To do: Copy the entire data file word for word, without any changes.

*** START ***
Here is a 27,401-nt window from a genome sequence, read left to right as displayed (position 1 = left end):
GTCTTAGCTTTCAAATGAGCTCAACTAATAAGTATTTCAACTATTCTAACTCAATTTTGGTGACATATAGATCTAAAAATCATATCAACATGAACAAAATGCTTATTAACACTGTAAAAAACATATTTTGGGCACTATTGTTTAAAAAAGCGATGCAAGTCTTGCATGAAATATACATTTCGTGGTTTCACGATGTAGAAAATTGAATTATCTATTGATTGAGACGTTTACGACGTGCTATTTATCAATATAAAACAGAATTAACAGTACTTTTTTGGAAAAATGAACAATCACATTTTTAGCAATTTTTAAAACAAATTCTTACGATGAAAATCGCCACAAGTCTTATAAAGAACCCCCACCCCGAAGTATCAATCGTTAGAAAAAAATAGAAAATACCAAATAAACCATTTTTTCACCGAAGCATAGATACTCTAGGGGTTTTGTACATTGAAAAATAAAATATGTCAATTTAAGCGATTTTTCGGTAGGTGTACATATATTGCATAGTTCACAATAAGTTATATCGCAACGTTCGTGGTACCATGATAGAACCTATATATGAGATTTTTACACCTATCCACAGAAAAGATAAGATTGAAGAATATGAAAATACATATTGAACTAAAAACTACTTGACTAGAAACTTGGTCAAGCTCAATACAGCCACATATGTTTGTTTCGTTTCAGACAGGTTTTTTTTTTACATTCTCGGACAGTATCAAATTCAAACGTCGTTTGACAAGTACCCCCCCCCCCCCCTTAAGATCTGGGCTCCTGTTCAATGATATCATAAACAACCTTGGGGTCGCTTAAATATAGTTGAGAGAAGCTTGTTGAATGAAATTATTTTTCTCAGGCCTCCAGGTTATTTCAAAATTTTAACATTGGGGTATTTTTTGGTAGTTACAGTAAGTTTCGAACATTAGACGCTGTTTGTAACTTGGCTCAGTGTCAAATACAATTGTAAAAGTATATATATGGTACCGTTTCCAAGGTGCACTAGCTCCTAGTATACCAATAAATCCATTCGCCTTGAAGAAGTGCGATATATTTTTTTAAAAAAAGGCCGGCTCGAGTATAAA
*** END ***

Here is a 27,401-nt window from a genome sequence, read left to right as displayed (position 1 = left end):
GTCTTAGCTTTCAAATGAGCTCAACTAATAAGTATTTCAACTATTCTAACTCAATTTTGGTGACATATAGATCTAAAAATCATATCAACATGAACAAAATGCTTATTAACACTGTAAAAAACATATTTTGGGCACTATTGTTTAAAAAAGCGATGCAAGTCTTGCATGAAATATACATTTCGTGGTTTCACGATGTAGAAAATTGAATTATCTATTGATTGAGACGTTTACGACGTGCTATTTATCAATATAAAACAGAATTAACAGTACTTTTTTGGAAAAATGAACAATCACATTTTTAGCAATTTTTAAAACAAATTCTTACGATGAAAATCGCCACAAGTCTTATAAAGAACCCCCACCCCGAAGTATCAATCGTTAGAAAAAAATAGAAAATACCAAATAAACCATTTTTTCACCGAAGCATAGATACTCTAGGGGTTTTGTACATTGAAAAATAAAATATGTCAATTTAAGCGATTTTTCGGTAGGTGTACATATATTGCATAGTTCACAATAAGTTATATCGCAACGTTCGTGGTACCATGATAGAACCTATATATGAGATTTTTACACCTATCCACAGAAAAGATAAGATTGAAGAATATGAAAATACATATTGAACTAAAAACTACTTGACTAGAAACTTGGTCAAGCTCAATACAGCCACATATGTTTGTTTCGTTTCAGACAGGTTTTTTTTTTACATTCTCGGACAGTATCAAATTCAAACGTCGTTTGACAAGTACCCCCCCCCCCCCCTTAAGATCTGGGCTCCTGTTCAATGATATCATAAACAACCTTGGGGTCGCTTAAATATAGTTGAGAGAAGCTTGTTGAATGAAATTATTTTTCTCAGGCCTCCAGGTTATTTCAAAATTTTAACATTGGGGTATTTTTTGGTAGTTACAGTAAGTTTCGAACATTAGACGCTGTTTGTAACTTGGCTCAGTGTCAAATACAATTGTAAAAGTATATATATGGTACCGTTTCCAAGGTGCACTAGCTCCTAGTATACCAATAAATCCATTCGCCTTGAAGAAGTGCGATATATTTTTTTAAAAAAAGGCCGGCTCGAGTATAAA